Blog | 26 June 2014

Point to pixels: the future of digital magazine design

Working with structured content is the future of publishing, whether publishing to print or digital mediums.

The death of print?

Working with structured content is the future of publishing, whether publishing to print or digital mediums.

Although print is going through a difficult phase, it’s certainly not ‘dead’. Nor will media be solely consumed on digital devices.

Print is still an important distribution platform for publishers; the two compliment each other. The future of print as an exclusive media for coffee table luxury magazines and books is far from the here and now.

There are still many consumers who do not have a tablet device, though many more have a smartphone. However accessible this may be, not everyone wants to read reams of copy in four point-size font.

Kaldor Digital Design

Kaldor Digital Design

There are pros and cons for each platform. On a digital publication you could have video of a fashion show, or a gallery of 100 pictures. If writing about music, you can listen to it directly from the device.

You can’t have that kind of interactivity in a print edition, yet there is more freedom to be creative with design. I envisage that the Art Director’s and Designer’s job will evolve through digital publications but not disappear entirely.

Grazia's responsive app designed by Kaldor

Grazia’s responsive app designed by Kaldor

The benefit of digital processes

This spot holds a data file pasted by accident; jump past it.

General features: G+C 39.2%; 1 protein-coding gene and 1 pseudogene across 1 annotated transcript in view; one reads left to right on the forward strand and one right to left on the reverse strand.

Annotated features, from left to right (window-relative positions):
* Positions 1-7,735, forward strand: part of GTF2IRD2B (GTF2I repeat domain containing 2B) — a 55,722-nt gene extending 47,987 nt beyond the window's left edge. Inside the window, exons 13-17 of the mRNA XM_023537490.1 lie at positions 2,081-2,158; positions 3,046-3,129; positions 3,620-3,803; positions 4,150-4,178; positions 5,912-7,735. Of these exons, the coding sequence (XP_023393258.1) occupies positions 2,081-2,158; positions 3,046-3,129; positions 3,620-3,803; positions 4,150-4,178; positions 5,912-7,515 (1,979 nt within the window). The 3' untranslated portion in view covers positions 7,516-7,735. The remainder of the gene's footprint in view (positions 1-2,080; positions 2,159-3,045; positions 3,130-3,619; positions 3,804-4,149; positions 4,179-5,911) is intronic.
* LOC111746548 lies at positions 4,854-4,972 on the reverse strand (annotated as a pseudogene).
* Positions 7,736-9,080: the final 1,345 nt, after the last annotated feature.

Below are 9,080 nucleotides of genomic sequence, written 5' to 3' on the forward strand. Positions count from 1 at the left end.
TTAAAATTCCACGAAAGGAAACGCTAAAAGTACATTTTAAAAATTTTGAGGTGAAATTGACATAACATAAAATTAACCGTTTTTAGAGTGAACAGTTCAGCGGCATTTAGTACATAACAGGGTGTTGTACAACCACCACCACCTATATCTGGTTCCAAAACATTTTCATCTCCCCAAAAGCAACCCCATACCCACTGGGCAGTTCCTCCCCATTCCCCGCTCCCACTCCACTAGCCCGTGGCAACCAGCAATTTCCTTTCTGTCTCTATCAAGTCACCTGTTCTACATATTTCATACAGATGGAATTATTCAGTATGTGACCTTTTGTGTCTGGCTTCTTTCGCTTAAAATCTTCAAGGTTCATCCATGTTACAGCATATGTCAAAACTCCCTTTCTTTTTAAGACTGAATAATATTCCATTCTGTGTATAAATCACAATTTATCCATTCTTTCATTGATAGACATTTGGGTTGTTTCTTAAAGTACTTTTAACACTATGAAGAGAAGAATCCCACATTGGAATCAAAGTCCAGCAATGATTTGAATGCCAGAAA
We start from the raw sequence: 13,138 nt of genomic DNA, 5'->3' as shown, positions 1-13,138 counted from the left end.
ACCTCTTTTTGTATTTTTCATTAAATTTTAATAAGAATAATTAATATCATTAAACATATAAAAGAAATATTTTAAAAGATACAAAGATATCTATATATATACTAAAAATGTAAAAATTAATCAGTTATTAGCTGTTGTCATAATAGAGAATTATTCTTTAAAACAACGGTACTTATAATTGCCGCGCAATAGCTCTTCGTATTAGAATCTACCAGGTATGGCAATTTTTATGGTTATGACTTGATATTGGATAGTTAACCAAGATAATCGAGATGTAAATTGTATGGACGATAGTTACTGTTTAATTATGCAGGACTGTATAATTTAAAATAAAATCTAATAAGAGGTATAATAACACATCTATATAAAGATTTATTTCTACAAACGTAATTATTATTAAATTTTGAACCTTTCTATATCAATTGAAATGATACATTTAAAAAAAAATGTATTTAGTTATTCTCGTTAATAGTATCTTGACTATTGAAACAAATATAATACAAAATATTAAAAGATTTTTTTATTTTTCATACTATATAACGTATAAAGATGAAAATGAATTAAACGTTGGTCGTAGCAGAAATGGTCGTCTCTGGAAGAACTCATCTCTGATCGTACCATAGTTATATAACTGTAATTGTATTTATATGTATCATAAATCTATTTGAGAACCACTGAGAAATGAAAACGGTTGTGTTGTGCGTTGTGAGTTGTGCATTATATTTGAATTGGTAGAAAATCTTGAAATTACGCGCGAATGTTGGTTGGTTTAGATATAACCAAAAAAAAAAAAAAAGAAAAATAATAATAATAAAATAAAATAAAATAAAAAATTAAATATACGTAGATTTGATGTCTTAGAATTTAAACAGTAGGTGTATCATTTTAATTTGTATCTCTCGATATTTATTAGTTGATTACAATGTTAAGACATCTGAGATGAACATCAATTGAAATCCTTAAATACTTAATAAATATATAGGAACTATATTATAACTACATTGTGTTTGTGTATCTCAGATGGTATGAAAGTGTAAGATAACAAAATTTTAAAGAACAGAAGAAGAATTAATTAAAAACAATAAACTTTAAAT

The starting point to creating successful digital magazines is putting structured content at the beginning of the publishing process. Structuring content with the use of Content Management Systems (CMS) streamlines workflows, freeing up more time for the team to be creative in other ways and learn new complementary skills. Digital animation, videos and social media applications all make the Creative team’s lives and jobs more dynamic and interesting.

I’ve embraced digital processes as they have become available to me throughout my career; who misses a chromalin and marking up an image for someone else to correct when a system can be put in place to colour balance that image before you put it on a layout? Today we have the software and skillset to retouch, extend or darken that image yourself to suit your layout needs here and now.

In the past, days were wasted sticking pages to a giant flat-plan on an office wall that was then immediately out of date, Now pages can be populated and changed via a digital flat-plan populated with adverts which are sold in real-time. The Book, which editors seem reluctant to replace, could now be scrolled through live in a digital dummy, accessed via the computer on their desk.

Digital processes are moving at a fast rate, too. Creating a print-ready page and saving it as a PDF to publish on mobile devices, used to be an easy and fast solution, yet the advent of smartphones has made this process redundant already. There is only so much ‘pinch and zoom’ a reader wants to do. Redesigning content multiple times for every device size and orientation isn’t the answer either.

I believe the efficient way of managing digital content is by structuring that content from the very beginning. Populating templates in InDesign for your print edition while populating scalable responsive templates for your digital offering at the same time is the most cost effective and logical way of developing digital editions today. It means that your existing team is able to create both the print and digital editions.